verb (used without object), waved, wav·ing.

verb (used with object), waved, wav·ing.


    make waves, Informal. to disturb the status quo; cause trouble, as by questioning or resisting the accepted rules, procedures, etc.: The best way to stay out of trouble at the office is not to make waves.

Origin of wave

1325–75; Middle English waven (v.), Old English wafian to wave the hands; cognate with Middle High German waben; cf. waver1
Related formswave·less, adjectivewave·less·ly, adverbwav·ing·ly, adverbwave·like, adjectiveout·wave, verb (used with object), out·waved, out·wav·ing.un·der·wave, nounun·der·wav·ing, nounun·wav·ing, adjective
Can be confusedwaive wave

Synonyms for wave

1. undulation, whitecap. Wave, ripple, breaker, surf refer to a ridge or swell on the surface of water. Wave is the general word: waves in a high wind. A ripple is the smallest kind of wave, such as is caused by a stone thrown into a pool: ripples in a brook. A breaker is a wave breaking, or about to break, upon the shore or upon rocks: the roar of breakers. Surf is the collective name for breakers: Heavy surf makes bathing dangerous. 14. undulate, flutter, float, sway, rock; fluctuate.
Dictionary.com Unabridged Based on the Random House Unabridged Dictionary, © Random House, Inc. 2019

British Dictionary definitions for make waves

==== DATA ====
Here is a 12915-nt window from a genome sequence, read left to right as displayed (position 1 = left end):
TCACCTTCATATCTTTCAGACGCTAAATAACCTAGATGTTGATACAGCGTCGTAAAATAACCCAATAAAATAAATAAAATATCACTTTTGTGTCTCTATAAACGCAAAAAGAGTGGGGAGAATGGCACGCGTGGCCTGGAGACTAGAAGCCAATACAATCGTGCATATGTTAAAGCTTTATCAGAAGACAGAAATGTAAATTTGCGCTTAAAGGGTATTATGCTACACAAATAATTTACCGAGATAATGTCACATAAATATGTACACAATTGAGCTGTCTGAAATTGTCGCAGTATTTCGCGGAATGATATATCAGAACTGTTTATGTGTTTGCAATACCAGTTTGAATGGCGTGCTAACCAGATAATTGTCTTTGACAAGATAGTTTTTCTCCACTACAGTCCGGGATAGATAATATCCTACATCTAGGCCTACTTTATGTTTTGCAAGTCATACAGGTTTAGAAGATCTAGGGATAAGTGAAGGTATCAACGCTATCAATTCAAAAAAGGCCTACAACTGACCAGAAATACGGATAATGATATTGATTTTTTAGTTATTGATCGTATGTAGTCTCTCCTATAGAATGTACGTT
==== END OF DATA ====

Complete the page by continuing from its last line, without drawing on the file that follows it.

to move or cause to move freely to and frothe banner waved in the wind
(intr) to move the hand to and fro as a greeting
to signal or signify by or as if by waving something
(tr) to direct to move by or as if by waving somethinghe waved me on
to form or be formed into curves, undulations, etc
(tr) to give a wavy or watered appearance to (silk, etc)
(tr) to set waves in (the hair)


one of a sequence of ridges or undulations that moves across the surface of a body of a liquid, esp the sea: created by the wind or a moving object and gravity
any undulation on or at the edge of a surface reminiscent of such a wavea wave across the field of corn
the waves the sea
anything that suggests the movement of a wave, as by a sudden risea crime wave
a widespread movement that advances in a bodya wave of settlers swept into the country
the act or an instance of waving